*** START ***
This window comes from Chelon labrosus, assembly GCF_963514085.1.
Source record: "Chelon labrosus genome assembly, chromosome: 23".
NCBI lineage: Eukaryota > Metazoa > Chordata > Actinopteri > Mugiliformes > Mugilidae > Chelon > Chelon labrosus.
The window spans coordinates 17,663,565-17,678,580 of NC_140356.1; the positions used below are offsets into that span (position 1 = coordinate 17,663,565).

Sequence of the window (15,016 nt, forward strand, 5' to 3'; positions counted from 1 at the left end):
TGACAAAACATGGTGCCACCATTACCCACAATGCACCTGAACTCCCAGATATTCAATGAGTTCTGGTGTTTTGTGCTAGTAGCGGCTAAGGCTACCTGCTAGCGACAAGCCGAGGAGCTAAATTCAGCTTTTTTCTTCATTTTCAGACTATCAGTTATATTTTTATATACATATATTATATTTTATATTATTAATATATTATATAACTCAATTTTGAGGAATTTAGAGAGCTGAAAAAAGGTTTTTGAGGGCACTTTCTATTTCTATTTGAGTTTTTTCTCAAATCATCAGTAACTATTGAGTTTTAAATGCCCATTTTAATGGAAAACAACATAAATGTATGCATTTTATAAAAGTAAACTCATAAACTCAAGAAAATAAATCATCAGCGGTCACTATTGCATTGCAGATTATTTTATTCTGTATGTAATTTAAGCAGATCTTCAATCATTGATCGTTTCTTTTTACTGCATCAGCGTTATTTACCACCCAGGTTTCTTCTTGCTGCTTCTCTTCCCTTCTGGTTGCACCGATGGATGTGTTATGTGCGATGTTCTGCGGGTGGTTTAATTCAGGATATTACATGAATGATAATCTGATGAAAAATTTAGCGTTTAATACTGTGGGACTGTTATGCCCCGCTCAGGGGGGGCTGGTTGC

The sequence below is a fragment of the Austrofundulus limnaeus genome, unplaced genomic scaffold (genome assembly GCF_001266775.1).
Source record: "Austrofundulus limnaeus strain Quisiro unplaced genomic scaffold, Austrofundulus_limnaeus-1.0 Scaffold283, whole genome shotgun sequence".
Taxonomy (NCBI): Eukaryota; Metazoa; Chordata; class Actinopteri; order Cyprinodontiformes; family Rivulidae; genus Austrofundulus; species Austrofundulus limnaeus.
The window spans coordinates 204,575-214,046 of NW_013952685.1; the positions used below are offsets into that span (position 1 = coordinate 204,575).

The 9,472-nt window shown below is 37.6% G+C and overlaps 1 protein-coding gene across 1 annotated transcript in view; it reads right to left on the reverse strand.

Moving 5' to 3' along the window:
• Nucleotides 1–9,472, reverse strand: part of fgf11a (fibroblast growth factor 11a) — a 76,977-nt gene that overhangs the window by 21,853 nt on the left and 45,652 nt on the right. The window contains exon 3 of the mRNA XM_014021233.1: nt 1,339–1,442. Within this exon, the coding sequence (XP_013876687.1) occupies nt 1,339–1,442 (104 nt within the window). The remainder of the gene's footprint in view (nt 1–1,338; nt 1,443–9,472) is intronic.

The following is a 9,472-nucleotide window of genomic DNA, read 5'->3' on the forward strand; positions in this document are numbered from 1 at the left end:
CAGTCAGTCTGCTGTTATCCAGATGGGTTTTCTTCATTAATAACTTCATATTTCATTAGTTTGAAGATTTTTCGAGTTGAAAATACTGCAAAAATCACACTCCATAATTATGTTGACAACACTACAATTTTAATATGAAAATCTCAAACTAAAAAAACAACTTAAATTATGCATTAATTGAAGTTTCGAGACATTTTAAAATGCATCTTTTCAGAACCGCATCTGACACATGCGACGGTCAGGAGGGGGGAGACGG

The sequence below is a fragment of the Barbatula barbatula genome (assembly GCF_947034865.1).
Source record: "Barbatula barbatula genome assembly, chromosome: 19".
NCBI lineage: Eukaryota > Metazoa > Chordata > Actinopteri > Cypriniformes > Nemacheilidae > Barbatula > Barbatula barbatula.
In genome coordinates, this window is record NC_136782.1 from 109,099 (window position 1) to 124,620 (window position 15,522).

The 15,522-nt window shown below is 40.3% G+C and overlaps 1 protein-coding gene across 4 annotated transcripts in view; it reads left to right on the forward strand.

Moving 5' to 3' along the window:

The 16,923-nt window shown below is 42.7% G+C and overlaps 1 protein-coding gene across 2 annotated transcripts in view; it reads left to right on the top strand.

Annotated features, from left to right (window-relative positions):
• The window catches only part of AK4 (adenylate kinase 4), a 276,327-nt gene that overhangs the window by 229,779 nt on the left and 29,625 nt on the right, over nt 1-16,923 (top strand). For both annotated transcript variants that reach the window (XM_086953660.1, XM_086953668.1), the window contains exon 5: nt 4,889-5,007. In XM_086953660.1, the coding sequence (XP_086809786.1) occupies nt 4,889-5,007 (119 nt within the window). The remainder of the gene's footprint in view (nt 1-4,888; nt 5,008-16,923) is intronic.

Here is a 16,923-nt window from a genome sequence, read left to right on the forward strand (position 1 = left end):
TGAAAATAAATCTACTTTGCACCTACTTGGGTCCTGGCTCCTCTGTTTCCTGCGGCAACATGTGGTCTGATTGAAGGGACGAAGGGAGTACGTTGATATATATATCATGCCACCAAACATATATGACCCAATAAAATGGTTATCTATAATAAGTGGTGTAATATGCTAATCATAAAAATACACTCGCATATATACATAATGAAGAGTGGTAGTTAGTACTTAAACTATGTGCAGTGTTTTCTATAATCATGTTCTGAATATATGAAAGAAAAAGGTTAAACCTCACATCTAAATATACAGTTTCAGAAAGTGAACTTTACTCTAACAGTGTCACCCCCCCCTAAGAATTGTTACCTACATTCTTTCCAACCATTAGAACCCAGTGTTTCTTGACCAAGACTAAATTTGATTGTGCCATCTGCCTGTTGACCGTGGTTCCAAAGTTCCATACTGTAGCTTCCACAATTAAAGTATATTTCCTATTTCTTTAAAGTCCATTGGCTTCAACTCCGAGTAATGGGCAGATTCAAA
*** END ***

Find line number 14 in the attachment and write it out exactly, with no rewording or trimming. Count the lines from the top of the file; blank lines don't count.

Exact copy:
The following is a 9,472-nucleotide window of genomic DNA, read 5'->3' on the forward strand; positions in this document are numbered from 1 at the left end: